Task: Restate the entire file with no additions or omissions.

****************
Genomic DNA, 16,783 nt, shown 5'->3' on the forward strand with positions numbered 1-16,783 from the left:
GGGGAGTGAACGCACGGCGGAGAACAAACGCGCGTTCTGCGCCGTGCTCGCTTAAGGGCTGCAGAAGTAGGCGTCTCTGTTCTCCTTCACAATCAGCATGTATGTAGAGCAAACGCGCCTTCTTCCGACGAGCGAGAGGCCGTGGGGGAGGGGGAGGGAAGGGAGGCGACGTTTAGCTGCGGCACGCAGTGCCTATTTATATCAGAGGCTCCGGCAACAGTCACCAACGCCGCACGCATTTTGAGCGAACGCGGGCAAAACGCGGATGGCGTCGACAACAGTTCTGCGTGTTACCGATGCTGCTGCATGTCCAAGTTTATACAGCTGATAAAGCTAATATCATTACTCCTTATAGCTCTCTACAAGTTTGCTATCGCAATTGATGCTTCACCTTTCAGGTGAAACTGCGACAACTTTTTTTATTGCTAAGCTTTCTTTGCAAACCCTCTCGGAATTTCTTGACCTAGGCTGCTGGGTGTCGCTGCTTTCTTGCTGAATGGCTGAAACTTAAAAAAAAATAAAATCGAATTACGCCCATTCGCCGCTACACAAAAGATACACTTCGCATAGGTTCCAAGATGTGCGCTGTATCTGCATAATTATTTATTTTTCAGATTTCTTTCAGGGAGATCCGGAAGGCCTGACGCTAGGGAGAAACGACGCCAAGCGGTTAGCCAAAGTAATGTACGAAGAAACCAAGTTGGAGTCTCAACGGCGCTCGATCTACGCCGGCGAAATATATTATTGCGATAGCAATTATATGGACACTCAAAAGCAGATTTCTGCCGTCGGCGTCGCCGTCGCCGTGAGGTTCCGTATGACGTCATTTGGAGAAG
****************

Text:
Genomic DNA, 16,783 nt, shown 5'->3' on the forward strand with positions numbered 1-16,783 from the left:
GGGGAGTGAACGCACGGCGGAGAACAAACGCGCGTTCTGCGCCGTGCTCGCTTAAGGGCTGCAGAAGTAGGCGTCTCTGTTCTCCTTCACAATCAGCATGTATGTAGAGCAAACGCGCCTTCTTCCGACGAGCGAGAGGCCGTGGGGGAGGGGGAGGGAAGGGAGGCGACGTTTAGCTGCGGCACGCAGTGCCTATTTATATCAGAGGCTCCGGCAACAGTCACCAACGCCGCACGCATTTTGAGCGAACGCGGGCAAAACGCGGATGGCGTCGACAACAGTTCTGCGTGTTACCGATGCTGCTGCATGTCCAAGTTTATACAGCTGATAAAGCTAATATCATTACTCCTTATAGCTCTCTACAAGTTTGCTATCGCAATTGATGCTTCACCTTTCAGGTGAAACTGCGACAACTTTTTTTATTGCTAAGCTTTCTTTGCAAACCCTCTCGGAATTTCTTGACCTAGGCTGCTGGGTGTCGCTGCTTTCTTGCTGAATGGCTGAAACTTAAAAAAAAATAAAATCGAATTACGCCCATTCGCCGCTACACAAAAGATACACTTCGCATAGGTTCCAAGATGTGCGCTGTATCTGCATAATTATTTATTTTTCAGATTTCTTTCAGGGAGATCCGGAAGGCCTGACGCTAGGGAGAAACGACGCCAAGCGGTTAGCCAAAGTAATGTACGAAGAAACCAAGTTGGAGTCTCAACGGCGCTCGATCTACGCCGGCGAAATATATTATTGCGATAGCAATTATATGGACACTCAAAAGCAGATTTCTGCCGTCGGCGTCGCCGTCGCCGTGAGGTTCCGTATGACGTCATTTGGAGAAG